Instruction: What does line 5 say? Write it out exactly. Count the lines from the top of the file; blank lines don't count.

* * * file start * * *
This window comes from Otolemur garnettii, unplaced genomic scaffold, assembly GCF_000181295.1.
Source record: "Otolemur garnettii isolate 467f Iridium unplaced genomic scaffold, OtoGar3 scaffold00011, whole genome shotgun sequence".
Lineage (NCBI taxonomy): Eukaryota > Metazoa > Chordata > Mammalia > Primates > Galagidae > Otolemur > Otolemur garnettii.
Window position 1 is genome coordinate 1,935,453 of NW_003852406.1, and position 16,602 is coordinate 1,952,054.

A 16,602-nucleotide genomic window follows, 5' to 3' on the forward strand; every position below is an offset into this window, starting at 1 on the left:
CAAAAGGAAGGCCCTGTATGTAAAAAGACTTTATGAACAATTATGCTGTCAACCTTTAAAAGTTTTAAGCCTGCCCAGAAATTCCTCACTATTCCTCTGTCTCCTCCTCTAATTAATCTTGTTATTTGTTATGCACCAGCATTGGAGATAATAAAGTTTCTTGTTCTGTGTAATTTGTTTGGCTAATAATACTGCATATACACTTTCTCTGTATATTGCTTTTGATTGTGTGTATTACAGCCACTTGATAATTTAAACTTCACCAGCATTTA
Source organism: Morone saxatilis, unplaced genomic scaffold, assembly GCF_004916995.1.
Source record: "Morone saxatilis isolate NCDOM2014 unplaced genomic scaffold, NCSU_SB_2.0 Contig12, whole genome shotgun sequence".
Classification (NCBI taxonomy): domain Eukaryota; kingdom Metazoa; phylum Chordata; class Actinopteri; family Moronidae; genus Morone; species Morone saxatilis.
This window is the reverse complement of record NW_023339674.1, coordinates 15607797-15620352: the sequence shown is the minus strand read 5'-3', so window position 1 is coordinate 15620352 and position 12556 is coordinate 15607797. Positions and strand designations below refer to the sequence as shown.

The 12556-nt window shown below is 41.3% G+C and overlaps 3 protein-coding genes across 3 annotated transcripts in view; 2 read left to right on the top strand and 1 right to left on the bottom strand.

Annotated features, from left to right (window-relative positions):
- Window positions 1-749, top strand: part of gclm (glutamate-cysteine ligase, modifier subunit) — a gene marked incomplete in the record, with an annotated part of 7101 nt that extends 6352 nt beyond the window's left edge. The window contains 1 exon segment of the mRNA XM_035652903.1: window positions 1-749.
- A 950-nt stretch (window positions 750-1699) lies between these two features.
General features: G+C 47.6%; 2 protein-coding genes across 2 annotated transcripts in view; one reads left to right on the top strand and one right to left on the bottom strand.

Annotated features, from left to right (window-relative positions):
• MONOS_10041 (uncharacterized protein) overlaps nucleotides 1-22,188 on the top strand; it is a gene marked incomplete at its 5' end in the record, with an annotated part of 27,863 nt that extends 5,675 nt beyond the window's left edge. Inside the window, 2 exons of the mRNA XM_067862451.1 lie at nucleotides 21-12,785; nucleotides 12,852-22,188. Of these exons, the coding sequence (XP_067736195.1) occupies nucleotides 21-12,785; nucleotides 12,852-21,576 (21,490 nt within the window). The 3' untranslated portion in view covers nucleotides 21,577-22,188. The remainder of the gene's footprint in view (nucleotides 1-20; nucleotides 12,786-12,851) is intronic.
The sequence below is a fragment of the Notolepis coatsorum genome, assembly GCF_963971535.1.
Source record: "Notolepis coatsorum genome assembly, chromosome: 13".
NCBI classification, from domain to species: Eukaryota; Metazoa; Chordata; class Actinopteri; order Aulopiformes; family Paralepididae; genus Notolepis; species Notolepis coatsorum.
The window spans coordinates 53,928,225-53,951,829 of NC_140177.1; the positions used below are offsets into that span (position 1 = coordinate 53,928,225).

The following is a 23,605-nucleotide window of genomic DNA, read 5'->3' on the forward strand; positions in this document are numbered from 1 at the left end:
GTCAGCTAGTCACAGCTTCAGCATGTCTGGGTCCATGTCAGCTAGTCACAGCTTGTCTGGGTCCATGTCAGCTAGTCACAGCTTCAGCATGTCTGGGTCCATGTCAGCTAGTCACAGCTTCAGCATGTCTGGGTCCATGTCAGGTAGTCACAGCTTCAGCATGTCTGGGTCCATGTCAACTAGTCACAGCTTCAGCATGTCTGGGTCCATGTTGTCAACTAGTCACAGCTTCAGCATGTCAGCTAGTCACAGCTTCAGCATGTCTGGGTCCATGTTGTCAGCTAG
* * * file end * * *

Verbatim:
A 16,602-nucleotide genomic window follows, 5' to 3' on the forward strand; every position below is an offset into this window, starting at 1 on the left: